A study recently published in JAMA found that as our profession has been working tirelessly to curtail prescriptions for opioids—attempting to bring an end to a drug overdose epidemic that now claims more lives (70,237 deaths in 2017) than automobile accidents—we are prescribing more and more benzodiazepines. Increasingly, the study found, many of these prescriptions for benzodiazepines are coming from primary care providers.
I have helped contribute to this problem. Benzodiazepines are useful drugs and I have often prescribed them to my own patients. Most patients use them appropriately and find benefit from them, especially when used in the short term for a temporary problem or while waiting for another medication, such as an SSRI, to work. I’ve also had patients angrily storm out of my office when I refused to prescribe a benzodiazepine. I have colleagues who rarely prescribe benzodiazepines and have had patients fire them because of their unwillingness to prescribe these medications.
I am not here today to point fingers and blame. I am not a benzodiazepine zealot. I want to ask us to sit down and have a conversation about our role and responsibility in the alleviation of suffering.
Anxiety, when proportionate and appropriate, serves to warn of us potential danger. However, anxiety, especially when severe and misdirected, is miserable and disabling. While it is also part of the human condition, I'm not a Pollyanna about anxiety. While we may all need a little bit of anxiety to be motivated to get out of bed each morning and tend to our days, the tsunami of anxiety that leads our patients to request a benzodiazepine is inundating and paralyzing.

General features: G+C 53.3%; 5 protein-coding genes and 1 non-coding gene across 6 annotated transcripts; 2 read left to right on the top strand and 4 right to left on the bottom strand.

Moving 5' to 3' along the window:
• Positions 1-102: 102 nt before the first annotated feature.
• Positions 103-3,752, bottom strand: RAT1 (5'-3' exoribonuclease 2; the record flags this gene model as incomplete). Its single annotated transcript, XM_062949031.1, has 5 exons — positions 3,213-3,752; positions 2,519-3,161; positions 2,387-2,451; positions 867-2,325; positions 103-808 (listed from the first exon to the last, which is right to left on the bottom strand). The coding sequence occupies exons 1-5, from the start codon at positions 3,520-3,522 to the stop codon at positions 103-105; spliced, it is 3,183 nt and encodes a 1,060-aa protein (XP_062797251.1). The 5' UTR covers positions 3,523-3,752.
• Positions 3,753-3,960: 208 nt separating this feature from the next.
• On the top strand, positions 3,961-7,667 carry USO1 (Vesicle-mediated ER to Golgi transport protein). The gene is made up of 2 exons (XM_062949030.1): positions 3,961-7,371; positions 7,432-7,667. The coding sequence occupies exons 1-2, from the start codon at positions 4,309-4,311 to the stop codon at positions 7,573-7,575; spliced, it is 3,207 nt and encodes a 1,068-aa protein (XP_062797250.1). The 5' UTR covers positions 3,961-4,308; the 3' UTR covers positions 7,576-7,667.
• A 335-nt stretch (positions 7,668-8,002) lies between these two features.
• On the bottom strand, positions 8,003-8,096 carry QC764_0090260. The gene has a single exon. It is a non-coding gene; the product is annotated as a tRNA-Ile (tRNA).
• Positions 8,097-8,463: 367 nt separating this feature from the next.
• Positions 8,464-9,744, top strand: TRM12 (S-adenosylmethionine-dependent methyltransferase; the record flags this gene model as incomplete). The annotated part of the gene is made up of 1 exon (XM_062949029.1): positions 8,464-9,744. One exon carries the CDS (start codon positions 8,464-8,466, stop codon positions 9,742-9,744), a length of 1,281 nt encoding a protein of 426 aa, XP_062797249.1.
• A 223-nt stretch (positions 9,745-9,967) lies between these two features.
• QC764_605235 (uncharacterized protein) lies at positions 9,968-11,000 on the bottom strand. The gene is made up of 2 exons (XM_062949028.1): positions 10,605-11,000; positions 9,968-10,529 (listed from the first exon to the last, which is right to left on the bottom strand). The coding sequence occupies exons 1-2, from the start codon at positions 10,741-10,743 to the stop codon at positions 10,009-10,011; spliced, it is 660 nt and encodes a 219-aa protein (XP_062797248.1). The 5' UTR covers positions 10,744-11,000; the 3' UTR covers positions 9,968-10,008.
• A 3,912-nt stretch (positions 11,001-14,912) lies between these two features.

The JAMA study found that the number of primary care visits that ended in a benzodiazepine prescription increased from 3.8% in 2003 to 7.4% in 2015. Oftentimes, these drugs are being co-prescribed with other sedating medications that can contribute to a risk of death by overdose. A 2018 study found that when opiates are combined with benzodiazepines, the risk of overdose quintuples in the first 90 days of co-prescribing. We are a conscientious profession, so what is driving us to participate in this risky pattern?
Unsurprisingly, the answers are complex. On the supply side: The drugs work quickly. Other anxiolytic medication classes usually work less immediately and are less robust in their effect. Nonmedication alternatives exist, but it is difficult to teach mindfulness in a 7-minute visit. Sometimes health insurance limitations or a shortage of available therapists make it difficult to refer a patient with anxiety to CBT or other nonmedication treatments. When all you have is a hammer, everything looks like a nail.
Providers are called to relieve suffering. Many of us entered this profession because it is satisfying to see a patient improve as a result of our efforts. One of the interesting findings from the study was that benzodiazepines are being prescribed by primary care providers for conditions like back pain (which does not require a stretch of the imagination, as diazepam has long been prescribed for muscle tension), because the screws have been tightened on traditional analgesics like opiates.